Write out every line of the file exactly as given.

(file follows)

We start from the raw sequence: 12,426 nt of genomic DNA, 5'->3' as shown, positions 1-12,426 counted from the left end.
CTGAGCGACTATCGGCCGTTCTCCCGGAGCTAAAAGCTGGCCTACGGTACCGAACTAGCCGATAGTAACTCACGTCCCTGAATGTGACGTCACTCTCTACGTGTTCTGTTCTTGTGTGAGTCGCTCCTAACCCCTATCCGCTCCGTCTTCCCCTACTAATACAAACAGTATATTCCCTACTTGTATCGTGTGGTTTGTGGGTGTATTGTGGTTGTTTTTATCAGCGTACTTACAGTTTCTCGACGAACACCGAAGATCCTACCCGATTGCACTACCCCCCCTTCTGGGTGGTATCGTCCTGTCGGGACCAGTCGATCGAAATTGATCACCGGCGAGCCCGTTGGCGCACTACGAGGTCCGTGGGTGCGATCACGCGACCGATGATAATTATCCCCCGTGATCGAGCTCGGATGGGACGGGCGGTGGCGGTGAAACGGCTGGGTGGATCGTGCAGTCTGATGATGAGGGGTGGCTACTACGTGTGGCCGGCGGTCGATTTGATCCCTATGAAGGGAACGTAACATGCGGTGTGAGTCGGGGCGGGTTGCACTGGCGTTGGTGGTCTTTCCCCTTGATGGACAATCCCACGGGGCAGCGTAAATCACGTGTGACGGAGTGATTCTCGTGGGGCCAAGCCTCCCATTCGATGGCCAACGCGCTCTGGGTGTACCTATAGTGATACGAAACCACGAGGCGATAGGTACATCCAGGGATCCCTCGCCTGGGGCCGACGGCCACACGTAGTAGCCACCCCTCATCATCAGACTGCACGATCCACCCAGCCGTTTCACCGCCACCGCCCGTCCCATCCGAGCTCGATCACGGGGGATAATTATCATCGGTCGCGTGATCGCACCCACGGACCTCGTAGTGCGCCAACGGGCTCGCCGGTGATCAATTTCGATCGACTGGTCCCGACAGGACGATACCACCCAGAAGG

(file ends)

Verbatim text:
We start from the raw sequence: 12,426 nt of genomic DNA, 5'->3' as shown, positions 1-12,426 counted from the left end.
CTGAGCGACTATCGGCCGTTCTCCCGGAGCTAAAAGCTGGCCTACGGTACCGAACTAGCCGATAGTAACTCACGTCCCTGAATGTGACGTCACTCTCTACGTGTTCTGTTCTTGTGTGAGTCGCTCCTAACCCCTATCCGCTCCGTCTTCCCCTACTAATACAAACAGTATATTCCCTACTTGTATCGTGTGGTTTGTGGGTGTATTGTGGTTGTTTTTATCAGCGTACTTACAGTTTCTCGACGAACACCGAAGATCCTACCCGATTGCACTACCCCCCCTTCTGGGTGGTATCGTCCTGTCGGGACCAGTCGATCGAAATTGATCACCGGCGAGCCCGTTGGCGCACTACGAGGTCCGTGGGTGCGATCACGCGACCGATGATAATTATCCCCCGTGATCGAGCTCGGATGGGACGGGCGGTGGCGGTGAAACGGCTGGGTGGATCGTGCAGTCTGATGATGAGGGGTGGCTACTACGTGTGGCCGGCGGTCGATTTGATCCCTATGAAGGGAACGTAACATGCGGTGTGAGTCGGGGCGGGTTGCACTGGCGTTGGTGGTCTTTCCCCTTGATGGACAATCCCACGGGGCAGCGTAAATCACGTGTGACGGAGTGATTCTCGTGGGGCCAAGCCTCCCATTCGATGGCCAACGCGCTCTGGGTGTACCTATAGTGATACGAAACCACGAGGCGATAGGTACATCCAGGGATCCCTCGCCTGGGGCCGACGGCCACACGTAGTAGCCACCCCTCATCATCAGACTGCACGATCCACCCAGCCGTTTCACCGCCACCGCCCGTCCCATCCGAGCTCGATCACGGGGGATAATTATCATCGGTCGCGTGATCGCACCCACGGACCTCGTAGTGCGCCAACGGGCTCGCCGGTGATCAATTTCGATCGACTGGTCCCGACAGGACGATACCACCCAGAAGG